Keelung’s attempt to cash in on giant inflatable fowls turned into a tale of woe this week as its two large floating chickens collapsed like dominoes, lasting for less than two days.
All that was left of the 18m-high inflatables were piles of rubber sheeting at the Port of Keelung’s No. 3 East Wharf.
The Taiwan-made Dream Coo Coo Chicken (夢想咕咕雞) deflated on Monday and the Hong Kong-made Golden Chicken (金雞) fell on Tuesday.
One of the organizers of the display, obviously perturbed, says the giant inflatables were victims of the strong winds, low temperatures and rainy conditions brought by a strong cold snap in northern Taiwan this week.
The city government and members of the business community had hoped the two chickens would fill the fowl void after Dutch artist Florentijn Hofman’s Rubber Duck ended its stay in the northern city on Saturday last week.
Organizers hoped the chickens would sustain the boost in tourism seen over the Lunar New Year holiday.
“We have the Dream Coo Coo Chicken and the Golden Chicken here at the Keelung Port to create a fun and festive atmosphere for everyone. They will accompany people through Valentine’s Day and the Lantern Festival,” Yusheng Co chief operating officer Sun Yu-tang (孫鈺棠) said on Sunday as the chickens were being inflated.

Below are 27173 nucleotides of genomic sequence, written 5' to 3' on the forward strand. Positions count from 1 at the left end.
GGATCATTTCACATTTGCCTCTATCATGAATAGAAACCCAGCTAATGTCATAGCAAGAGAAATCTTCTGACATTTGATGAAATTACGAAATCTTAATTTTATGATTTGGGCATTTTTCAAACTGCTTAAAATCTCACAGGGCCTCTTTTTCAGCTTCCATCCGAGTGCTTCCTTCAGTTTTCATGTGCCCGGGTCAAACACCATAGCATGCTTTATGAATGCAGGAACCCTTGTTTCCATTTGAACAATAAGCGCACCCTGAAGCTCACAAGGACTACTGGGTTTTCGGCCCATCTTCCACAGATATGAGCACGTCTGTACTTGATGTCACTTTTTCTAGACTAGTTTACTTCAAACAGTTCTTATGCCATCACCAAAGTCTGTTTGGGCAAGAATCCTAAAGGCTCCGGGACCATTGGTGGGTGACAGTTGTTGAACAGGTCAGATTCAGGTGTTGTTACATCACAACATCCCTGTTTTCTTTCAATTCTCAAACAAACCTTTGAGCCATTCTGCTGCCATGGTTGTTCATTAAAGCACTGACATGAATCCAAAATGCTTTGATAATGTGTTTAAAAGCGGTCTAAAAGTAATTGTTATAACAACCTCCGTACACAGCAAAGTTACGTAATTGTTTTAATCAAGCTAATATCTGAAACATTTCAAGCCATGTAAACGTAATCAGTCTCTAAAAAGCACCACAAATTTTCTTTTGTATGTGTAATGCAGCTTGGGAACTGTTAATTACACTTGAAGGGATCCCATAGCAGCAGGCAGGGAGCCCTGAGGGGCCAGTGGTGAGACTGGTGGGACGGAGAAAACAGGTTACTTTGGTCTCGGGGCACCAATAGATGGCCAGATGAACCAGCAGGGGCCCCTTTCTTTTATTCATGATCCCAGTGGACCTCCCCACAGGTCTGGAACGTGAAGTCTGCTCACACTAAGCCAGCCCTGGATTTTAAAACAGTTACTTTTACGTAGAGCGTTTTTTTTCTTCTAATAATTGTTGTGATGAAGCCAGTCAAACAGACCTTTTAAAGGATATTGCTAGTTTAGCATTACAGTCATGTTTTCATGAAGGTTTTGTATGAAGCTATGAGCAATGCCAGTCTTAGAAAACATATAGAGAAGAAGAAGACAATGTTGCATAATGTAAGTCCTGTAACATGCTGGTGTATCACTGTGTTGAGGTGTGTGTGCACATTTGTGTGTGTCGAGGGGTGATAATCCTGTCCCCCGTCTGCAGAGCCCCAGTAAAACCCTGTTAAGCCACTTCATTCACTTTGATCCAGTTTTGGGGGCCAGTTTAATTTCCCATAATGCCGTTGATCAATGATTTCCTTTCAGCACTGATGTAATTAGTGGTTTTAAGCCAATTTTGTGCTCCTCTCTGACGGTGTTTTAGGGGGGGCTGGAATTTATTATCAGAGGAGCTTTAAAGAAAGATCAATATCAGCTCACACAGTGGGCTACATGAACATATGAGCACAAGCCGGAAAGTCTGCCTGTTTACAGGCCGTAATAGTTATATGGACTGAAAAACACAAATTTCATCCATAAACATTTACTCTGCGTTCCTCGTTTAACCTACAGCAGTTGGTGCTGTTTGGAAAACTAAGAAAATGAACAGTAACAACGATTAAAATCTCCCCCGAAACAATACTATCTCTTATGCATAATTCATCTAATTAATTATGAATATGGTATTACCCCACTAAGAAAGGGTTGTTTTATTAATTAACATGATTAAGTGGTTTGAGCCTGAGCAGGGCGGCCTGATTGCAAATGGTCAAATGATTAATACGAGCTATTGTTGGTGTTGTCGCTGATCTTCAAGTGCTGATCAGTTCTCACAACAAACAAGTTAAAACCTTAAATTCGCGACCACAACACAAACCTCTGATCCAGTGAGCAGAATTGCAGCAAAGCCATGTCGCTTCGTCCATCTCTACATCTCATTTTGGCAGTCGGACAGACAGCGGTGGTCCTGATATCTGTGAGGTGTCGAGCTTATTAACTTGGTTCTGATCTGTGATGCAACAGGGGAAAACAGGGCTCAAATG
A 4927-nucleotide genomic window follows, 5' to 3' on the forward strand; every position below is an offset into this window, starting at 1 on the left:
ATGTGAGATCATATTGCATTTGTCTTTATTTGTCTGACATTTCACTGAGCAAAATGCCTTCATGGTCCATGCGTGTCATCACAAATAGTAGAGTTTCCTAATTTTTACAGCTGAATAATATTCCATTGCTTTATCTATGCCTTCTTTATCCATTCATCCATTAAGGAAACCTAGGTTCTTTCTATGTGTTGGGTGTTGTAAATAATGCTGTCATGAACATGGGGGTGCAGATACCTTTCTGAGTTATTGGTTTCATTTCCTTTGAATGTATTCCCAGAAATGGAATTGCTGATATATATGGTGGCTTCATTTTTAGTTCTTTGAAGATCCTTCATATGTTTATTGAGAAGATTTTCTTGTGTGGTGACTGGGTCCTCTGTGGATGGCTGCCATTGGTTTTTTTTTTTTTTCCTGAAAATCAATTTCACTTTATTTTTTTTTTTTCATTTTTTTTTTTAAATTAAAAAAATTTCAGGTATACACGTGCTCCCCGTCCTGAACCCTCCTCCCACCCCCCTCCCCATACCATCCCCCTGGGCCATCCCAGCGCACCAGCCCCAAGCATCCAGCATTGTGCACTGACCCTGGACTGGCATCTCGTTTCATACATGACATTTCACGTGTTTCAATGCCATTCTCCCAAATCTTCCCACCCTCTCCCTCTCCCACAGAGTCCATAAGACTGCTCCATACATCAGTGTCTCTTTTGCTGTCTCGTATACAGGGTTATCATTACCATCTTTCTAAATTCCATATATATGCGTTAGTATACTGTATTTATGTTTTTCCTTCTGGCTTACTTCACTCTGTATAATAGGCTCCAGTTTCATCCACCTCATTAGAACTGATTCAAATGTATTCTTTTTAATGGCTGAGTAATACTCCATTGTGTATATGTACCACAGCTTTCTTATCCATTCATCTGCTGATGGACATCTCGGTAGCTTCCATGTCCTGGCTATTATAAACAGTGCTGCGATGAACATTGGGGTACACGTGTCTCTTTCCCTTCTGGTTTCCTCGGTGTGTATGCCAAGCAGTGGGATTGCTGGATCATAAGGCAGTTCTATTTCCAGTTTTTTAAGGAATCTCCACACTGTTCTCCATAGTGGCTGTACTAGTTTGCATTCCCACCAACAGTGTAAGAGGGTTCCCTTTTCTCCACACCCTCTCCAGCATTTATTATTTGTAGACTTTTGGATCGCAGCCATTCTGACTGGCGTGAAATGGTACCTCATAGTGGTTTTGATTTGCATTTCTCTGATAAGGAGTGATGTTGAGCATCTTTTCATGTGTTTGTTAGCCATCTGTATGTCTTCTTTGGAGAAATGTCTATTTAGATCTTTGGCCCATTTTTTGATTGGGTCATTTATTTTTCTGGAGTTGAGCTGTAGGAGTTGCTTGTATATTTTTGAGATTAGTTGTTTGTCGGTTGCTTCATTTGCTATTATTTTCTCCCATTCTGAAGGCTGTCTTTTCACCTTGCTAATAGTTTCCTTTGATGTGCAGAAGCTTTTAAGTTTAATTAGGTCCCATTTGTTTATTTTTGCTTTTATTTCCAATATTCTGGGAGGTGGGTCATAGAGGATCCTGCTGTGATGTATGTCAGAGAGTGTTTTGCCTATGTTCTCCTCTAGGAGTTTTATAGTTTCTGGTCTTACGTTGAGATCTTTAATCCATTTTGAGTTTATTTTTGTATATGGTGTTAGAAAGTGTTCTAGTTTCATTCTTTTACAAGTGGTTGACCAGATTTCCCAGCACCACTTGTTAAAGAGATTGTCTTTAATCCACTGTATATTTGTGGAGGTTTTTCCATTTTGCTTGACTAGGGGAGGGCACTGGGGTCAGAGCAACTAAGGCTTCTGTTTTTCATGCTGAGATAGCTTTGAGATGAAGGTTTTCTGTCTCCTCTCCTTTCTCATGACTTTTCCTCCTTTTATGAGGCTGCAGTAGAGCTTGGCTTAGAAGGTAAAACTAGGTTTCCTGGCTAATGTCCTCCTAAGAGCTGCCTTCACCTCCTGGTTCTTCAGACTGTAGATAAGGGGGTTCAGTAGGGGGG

However, Sun’s optimism was soon deflated by Mother Nature.
This week’s cold snap brought in rainy and windy conditions, lowering temperatures to 10oC in Keelung.
It also appears to have kept sightseers away from the city as television news reports showed only a few visitors at the Keelung harbor front and the wharf plaza areas over the past three days.
Battered by gusty northeasterly winds and driving rain, the Dream Coo Coo Chicken began to fall, listing on Monday until its head was submerged. Organizers decided to deflate it for safety reasons.
The Golden Chicken held out for one more day.
A Yusheng Co official said they were defeated by the unexpected weather, and that given the sparse crowds on Monday and Tuesday, and vendors reporting little business, the firm decided yesterday to cancel the display.
“We miscalculated. The cold and rainy weather was difficult to overcome. We took a loss of NT$15 million [US$495,000],” the official said.